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How do you whittle down the character count, then, especially if your brand name is something like “The Best Bunches of Botanicals?” You remove all unnecessary verbiage. For the most part, this includes words like “the” and “my.” Ideally, you’d produce a site domain like this: You domain name can be up to 67 characters. Try to keep it below 20.

Note: Many stores also buy common extensions of their domain to protect the brand, including the .net, .biz and .co versions of their .com domain. Also, think through potential misspellings and buy those domains, too. You can then redirect those links to your homepage. This is especially recommended if you brand has an uncommon spelling.

Tap into Linguistic Psychology

Use correct spelling, avoid hyphens and try not to use numbers in your domain name. Weird spellings can throw people off. Unless you’ve built strong brand awareness and name loyalty (i.e. Nike, Adidas, Osh Kosh B’Gosh), stick with words people know. You can play a bit on the psychology of language here, too. There are sounds in every language that spark our brains to associate either positive or negative emotions. These are called word connotations and they can be positive, negative or neutral.

Now, just because a word has a positive definition doesn’t mean it have a positive connotation. Just think about all the hubbub surrounding the word “moist” for example. Let’s try a quick game so you can see just how much connotations play into our daily conversations.

Read the sentences below. Can you identify the words that have a negative connotation?

  1. Bedford is an uppity neighborhood, but the rents are cheap.
  2. On my flight to Los Angeles, I sat next to this babe. She was absolutely stunning.
  3. Every morning my neighbor takes his mutt to the park. It always barks loudly when leaving the building.
  4. You need to be pushy when you are looking for a job.
  5. Bob is quite vocal at every staff meeting. He always speaks his mind.

Answer Key: 1. Uppity; 2. Babe; 3. Mutt; 4. Pushy; 5. Vocal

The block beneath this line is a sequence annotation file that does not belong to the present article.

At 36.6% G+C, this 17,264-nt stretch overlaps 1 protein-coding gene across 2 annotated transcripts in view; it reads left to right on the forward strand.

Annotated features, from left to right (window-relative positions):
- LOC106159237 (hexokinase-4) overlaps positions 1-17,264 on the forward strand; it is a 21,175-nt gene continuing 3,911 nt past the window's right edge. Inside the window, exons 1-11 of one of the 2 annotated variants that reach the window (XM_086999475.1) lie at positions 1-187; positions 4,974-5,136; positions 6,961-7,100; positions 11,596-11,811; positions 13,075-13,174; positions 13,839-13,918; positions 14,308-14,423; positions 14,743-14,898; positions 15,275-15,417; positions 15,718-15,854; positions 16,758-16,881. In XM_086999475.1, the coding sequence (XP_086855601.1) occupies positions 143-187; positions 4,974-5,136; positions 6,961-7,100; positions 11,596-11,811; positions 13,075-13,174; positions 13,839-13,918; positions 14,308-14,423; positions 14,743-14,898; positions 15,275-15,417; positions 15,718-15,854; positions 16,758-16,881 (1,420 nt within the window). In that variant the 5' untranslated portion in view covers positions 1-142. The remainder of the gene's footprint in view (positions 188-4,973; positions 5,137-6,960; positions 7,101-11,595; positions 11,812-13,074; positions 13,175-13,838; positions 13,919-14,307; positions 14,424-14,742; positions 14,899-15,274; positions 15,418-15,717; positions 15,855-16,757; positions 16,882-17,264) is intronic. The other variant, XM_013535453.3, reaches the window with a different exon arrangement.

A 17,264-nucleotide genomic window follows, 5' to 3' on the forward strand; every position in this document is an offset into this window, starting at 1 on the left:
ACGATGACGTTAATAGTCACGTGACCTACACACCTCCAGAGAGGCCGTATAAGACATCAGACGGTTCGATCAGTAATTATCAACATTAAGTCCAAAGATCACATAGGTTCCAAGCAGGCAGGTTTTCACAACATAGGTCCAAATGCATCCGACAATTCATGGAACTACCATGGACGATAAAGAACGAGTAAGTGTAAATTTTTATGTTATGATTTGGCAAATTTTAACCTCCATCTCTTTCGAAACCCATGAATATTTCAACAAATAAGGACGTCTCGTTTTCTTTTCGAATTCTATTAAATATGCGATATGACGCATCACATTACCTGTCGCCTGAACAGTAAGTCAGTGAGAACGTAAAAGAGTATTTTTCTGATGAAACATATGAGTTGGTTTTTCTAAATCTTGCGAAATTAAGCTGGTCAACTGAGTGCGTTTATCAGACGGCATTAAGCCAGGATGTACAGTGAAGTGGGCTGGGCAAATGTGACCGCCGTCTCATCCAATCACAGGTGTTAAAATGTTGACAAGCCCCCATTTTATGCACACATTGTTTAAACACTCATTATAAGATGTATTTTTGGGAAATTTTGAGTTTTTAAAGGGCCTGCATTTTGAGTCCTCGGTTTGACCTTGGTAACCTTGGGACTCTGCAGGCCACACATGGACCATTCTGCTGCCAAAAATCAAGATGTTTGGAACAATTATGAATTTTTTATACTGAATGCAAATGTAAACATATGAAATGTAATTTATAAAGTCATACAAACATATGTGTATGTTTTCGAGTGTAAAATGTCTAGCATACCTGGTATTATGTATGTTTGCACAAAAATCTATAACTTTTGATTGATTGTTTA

When choosing a domain name, this is your opportunity to be mindful of how people will both consciously and unconsciously associate your brand. This doesn’t mean that you have to choose words with positive connotations. Check out all the goodness Nasty Gal is doing. Both of those words have arguably negative connotations, but the brand plays on these unconscious associations to bolster loyalty in women in their late teens and 20s.


Conclusion: Why You Should Take Care Choosing Your Domain Name

This is the third time this sentence will show up in this article, but it is incredibly important: choosing your domain name is a long-term investment. Be sure to purchase your main domain for at least five years if possible. This is the ranking factor that helps search engines and see you as a more reputable and trustworthy business.

Finally, don’t rush into this. Do some keyword research. Talk about the name with friends and family. Write down a few different options and talk to some customers about what they like. In the end, search engine algorithms are consistently altered to better match the expectations of the humans using the engines. So, use humans to help vet your idea. Keep the domain short. Be sure it matches your brand. Include keywords if applicable to your business. And then, launch your online storefront and start making money while you sleep.